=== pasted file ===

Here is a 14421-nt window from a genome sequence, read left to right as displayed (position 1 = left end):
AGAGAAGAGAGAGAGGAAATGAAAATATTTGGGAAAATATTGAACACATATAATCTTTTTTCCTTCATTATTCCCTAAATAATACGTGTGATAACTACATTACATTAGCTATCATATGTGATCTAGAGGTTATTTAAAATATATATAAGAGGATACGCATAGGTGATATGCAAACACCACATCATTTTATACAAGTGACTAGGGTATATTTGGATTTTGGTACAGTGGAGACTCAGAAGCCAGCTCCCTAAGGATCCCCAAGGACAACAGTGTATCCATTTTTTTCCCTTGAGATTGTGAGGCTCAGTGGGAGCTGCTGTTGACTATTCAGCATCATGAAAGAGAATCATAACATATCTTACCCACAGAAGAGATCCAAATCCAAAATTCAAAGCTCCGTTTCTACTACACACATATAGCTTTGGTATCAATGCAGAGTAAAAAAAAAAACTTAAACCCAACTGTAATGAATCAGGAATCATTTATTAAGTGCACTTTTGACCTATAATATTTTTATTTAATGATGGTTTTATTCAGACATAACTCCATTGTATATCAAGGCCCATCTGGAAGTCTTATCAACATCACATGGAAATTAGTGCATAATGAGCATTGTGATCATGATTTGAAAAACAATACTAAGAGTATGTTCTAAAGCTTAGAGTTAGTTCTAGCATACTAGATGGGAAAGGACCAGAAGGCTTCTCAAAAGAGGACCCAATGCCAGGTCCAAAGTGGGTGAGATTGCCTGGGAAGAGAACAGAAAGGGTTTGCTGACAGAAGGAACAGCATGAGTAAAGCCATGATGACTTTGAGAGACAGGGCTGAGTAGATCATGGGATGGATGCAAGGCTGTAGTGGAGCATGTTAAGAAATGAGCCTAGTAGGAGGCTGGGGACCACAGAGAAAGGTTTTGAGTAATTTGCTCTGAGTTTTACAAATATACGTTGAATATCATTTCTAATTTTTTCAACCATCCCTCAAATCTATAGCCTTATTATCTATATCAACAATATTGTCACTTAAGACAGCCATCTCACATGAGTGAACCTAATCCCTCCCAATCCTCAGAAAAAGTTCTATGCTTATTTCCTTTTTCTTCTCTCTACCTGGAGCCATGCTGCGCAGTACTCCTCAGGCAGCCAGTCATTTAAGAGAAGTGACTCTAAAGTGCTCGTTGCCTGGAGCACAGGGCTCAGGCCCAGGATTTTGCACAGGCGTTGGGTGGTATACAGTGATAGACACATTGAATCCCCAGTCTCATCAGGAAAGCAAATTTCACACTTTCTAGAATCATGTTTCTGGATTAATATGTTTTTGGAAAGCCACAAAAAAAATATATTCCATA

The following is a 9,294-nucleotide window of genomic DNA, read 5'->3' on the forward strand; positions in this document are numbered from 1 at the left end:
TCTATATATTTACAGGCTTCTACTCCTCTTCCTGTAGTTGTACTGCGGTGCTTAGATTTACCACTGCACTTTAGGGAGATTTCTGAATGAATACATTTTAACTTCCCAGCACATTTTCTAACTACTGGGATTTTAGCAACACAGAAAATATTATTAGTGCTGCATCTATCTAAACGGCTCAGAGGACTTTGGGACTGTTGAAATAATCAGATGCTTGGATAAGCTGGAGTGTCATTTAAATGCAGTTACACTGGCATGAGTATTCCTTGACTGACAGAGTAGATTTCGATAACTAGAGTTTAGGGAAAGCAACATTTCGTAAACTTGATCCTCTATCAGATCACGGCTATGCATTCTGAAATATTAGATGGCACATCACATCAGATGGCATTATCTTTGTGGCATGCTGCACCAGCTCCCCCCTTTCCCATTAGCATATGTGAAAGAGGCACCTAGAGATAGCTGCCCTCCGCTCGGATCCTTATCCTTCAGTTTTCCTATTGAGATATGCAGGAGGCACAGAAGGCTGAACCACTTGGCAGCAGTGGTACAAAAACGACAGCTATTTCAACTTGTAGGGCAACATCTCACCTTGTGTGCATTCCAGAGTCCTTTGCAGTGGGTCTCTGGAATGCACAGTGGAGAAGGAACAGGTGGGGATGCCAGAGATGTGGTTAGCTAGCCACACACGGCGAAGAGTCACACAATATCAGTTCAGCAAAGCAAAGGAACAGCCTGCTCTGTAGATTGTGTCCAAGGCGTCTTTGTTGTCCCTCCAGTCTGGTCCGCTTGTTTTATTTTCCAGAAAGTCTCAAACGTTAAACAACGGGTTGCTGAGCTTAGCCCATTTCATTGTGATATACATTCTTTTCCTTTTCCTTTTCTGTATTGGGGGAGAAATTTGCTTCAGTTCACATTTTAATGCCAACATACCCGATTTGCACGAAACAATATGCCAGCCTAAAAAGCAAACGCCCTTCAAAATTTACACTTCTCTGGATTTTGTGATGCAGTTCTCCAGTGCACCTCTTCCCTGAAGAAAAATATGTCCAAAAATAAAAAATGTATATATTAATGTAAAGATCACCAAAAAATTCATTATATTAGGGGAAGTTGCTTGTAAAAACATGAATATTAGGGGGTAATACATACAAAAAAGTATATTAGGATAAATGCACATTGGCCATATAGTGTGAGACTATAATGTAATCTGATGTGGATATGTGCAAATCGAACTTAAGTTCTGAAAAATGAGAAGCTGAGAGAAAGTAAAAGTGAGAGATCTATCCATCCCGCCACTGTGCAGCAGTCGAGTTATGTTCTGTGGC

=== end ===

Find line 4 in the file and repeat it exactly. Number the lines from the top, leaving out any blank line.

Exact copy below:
TCTATATATTTACAGGCTTCTACTCCTCTTCCTGTAGTTGTACTGCGGTGCTTAGATTTACCACTGCACTTTAGGGAGATTTCTGAATGAATACATTTTAACTTCCCAGCACATTTTCTAACTACTGGGATTTTAGCAACACAGAAAATATTATTAGTGCTGCATCTATCTAAACGGCTCAGAGGACTTTGGGACTGTTGAAATAATCAGATGCTTGGATAAGCTGGAGTGTCATTTAAATGCAGTTACACTGGCATGAGTATTCCTTGACTGACAGAGTAGATTTCGATAACTAGAGTTTAGGGAAAGCAACATTTCGTAAACTTGATCCTCTATCAGATCACGGCTATGCATTCTGAAATATTAGATGGCACATCACATCAGATGGCATTATCTTTGTGGCATGCTGCACCAGCTCCCCCCTTTCCCATTAGCATATGTGAAAGAGGCACCTAGAGATAGCTGCCCTCCGCTCGGATCCTTATCCTTCAGTTTTCCTATTGAGATATGCAGGAGGCACAGAAGGCTGAACCACTTGGCAGCAGTGGTACAAAAACGACAGCTATTTCAACTTGTAGGGCAACATCTCACCTTGTGTGCATTCCAGAGTCCTTTGCAGTGGGTCTCTGGAATGCACAGTGGAGAAGGAACAGGTGGGGATGCCAGAGATGTGGTTAGCTAGCCACACACGGCGAAGAGTCACACAATATCAGTTCAGCAAAGCAAAGGAACAGCCTGCTCTGTAGATTGTGTCCAAGGCGTCTTTGTTGTCCCTCCAGTCTGGTCCGCTTGTTTTATTTTCCAGAAAGTCTCAAACGTTAAACAACGGGTTGCTGAGCTTAGCCCATTTCATTGTGATATACATTCTTTTCCTTTTCCTTTTCTGTATTGGGGGAGAAATTTGCTTCAGTTCACATTTTAATGCCAACATACCCGATTTGCACGAAACAATATGCCAGCCTAAAAAGCAAACGCCCTTCAAAATTTACACTTCTCTGGATTTTGTGATGCAGTTCTCCAGTGCACCTCTTCCCTGAAGAAAAATATGTCCAAAAATAAAAAATGTATATATTAATGTAAAGATCACCAAAAAATTCATTATATTAGGGGAAGTTGCTTGTAAAAACATGAATATTAGGGGGTAATACATACAAAAAAGTATATTAGGATAAATGCACATTGGCCATATAGTGTGAGACTATAATGTAATCTGATGTGGATATGTGCAAATCGAACTTAAGTTCTGAAAAATGAGAAGCTGAGAGAAAGTAAAAGTGAGAGATCTATCCATCCCGCCACTGTGCAGCAGTCGAGTTATGTTCTGTGGC